But “I wasn’t actively involved,” Heaney said, referring to The Troubles, the sectarian violence in Northern Ireland, from 1968 to 1998 between Protestant Unionists and Catholic nationalists. “Yet,” stated Heaney, “I felt dragged upon and put upon by it.”

While the name (Saint Patrick’s) Purgatory itself makes an easily identifiable connection between Station Island and the title of the mid-section of Dante’s trilogy, we can hardly ignore the history of Heaney’s life with its background of civil strife, held up to 14th-century central Italy and the war between the Guelphs and Ghibellines, which occasioned so much passion and literal material for Dante’s Divine Comedy.

Saint Patrick’s Purgatory in Lough Derg is where, tradition has it, Christ showed Saint Patrick a cave reputed to be an entrance to Purgatory. It is mentioned in texts from as early as 1185 and shown on maps across Europe as early as the 15th century. It is the only Irish site designated on Martin Behaim’s world map of 1492.

The poem begins with an aural or hearing sensation, the ringing of an altar bell, announcing both the religious affiliation of the poem, and the primacy of the sense of hearing to the visionary work. From the element of audition, the pass from music, and especially Celtic music, to Heaney’s poetry is a bridge easily crossed for anybody familiar with the Irish lyrical master.

Music singularly touches us in its consensual reach, in a communal way. Nonverbal, it rings in the spirit nearly unmediated by the optative desires, doubts, wishes and coercions of verbal language, a potential sum of ambiguities and contradictions often even in the most honest of us which amounts to the shrug of what the French mythographer Rolland Barthes determined as the zero degree of language, which constitutes, celebrates and grieves our being, beyond the divisive terminologies of politics, religion or competition, right and wrong, redeemed or saved, winner or loser.

Heaney is certainly, in this case, no exception to the rule that poetry more than just evolves from, but continuously remembers and welcomes the spiritual germaneness of music into its marginally inscribed spaces.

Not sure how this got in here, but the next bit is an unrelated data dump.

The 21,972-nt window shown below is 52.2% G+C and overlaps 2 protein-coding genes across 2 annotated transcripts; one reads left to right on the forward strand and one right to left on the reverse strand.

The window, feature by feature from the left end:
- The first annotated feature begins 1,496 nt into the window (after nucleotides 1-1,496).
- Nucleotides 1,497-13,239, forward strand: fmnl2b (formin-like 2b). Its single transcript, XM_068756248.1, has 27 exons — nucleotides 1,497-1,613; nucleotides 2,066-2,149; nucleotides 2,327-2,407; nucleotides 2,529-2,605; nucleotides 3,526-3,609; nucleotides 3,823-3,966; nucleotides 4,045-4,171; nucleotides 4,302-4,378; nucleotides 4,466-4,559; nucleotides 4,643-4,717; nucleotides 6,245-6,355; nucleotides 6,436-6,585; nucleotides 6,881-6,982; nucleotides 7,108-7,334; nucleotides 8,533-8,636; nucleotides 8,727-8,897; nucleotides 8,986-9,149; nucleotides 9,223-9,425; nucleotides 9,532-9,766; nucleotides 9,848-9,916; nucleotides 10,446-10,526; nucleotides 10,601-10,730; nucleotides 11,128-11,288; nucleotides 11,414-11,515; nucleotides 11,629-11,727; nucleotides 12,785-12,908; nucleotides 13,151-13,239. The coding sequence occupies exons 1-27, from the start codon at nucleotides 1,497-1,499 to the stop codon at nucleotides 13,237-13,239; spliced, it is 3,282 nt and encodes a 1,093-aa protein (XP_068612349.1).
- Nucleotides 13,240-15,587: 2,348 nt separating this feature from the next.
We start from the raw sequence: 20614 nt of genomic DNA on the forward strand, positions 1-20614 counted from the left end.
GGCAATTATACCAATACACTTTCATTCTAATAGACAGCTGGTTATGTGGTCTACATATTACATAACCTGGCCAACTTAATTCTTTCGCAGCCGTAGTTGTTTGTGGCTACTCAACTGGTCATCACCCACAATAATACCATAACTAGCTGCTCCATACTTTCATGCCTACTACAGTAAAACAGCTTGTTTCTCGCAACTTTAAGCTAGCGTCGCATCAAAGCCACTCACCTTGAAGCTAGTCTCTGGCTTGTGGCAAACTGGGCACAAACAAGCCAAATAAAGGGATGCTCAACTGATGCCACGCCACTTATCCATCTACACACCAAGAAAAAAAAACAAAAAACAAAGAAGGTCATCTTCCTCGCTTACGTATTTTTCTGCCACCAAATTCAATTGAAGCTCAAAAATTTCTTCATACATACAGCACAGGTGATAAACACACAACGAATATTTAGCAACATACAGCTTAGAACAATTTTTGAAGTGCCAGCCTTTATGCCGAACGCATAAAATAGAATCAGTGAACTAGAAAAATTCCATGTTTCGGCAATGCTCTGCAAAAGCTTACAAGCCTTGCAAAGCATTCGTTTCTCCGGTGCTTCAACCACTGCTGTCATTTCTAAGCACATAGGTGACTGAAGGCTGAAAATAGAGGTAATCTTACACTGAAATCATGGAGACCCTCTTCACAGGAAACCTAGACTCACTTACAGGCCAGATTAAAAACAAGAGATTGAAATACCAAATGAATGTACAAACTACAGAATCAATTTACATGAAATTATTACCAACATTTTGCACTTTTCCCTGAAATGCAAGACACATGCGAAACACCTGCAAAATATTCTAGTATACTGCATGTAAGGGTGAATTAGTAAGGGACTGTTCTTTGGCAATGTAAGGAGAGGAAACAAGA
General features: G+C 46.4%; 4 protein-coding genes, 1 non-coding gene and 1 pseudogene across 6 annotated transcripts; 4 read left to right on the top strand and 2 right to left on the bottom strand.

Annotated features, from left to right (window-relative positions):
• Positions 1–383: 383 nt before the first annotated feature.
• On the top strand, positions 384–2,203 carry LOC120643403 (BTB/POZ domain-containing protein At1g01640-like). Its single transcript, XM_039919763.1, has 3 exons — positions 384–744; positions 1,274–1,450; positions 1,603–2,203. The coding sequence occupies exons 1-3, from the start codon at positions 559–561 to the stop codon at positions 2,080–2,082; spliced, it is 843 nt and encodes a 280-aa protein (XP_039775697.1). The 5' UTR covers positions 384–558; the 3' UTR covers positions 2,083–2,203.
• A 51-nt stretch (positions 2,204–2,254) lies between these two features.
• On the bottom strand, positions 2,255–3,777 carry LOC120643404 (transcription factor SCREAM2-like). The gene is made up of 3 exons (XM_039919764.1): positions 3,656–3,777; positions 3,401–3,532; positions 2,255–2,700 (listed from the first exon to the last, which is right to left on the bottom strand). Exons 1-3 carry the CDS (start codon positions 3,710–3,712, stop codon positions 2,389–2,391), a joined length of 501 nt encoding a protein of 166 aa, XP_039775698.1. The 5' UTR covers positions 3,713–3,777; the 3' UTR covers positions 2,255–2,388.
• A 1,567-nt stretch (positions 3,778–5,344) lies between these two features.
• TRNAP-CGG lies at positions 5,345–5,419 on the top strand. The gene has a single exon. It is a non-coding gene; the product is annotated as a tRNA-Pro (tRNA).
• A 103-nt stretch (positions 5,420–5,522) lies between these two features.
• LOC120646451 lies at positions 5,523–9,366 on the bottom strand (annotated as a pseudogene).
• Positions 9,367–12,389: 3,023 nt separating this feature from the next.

In an interview with Heaney, fellow poet Steven Ratiner mentions “the acoustic qualities” within Heaney’s verse. He says, “I think there are few poets writing in English today who have as pronounced a musical charge to their poetry as you do.” Heaney’s reply: “Verse is a physical phenomenon…If it doesn’t have a melody or a rhythm or meter—some kind of physical emanation—it just becomes a set of semantic signals on the page.” Very modestly the leading Irish voice of the turn of the century goes on in all humility to admit, “My sense of poetry is based, as most people’s is, on reading the traditional canon.”

The peculiar palpable thinginess accompanied by warm vernacular inflections, the elements of music in Heaney’s poems, are in fact scored to traditional verse scansion.

His preference for iambic pentameter places Heaney convincingly in the company of his father poets in English, from Chaucer and Shakespeare to his immediate sire in Yeats. In the first poem of his collection, “Digging,” we hear the metrical discipline in his own rural diction and vocabulary:

The coarse boot nestled on the lug, the shaft…

To scatter new potatoes that we picked.

Another early poem, “Personal Helicon,” dedicated to Michael Longley, celebrates the poet’s childhood love of water wells and the slop and mess and danger of a kid’s fun in these wellsprings. Reminiscent of a well-known passage by the Apostle Paul in Corinthians about toys and the time of childhood, the poet concludes: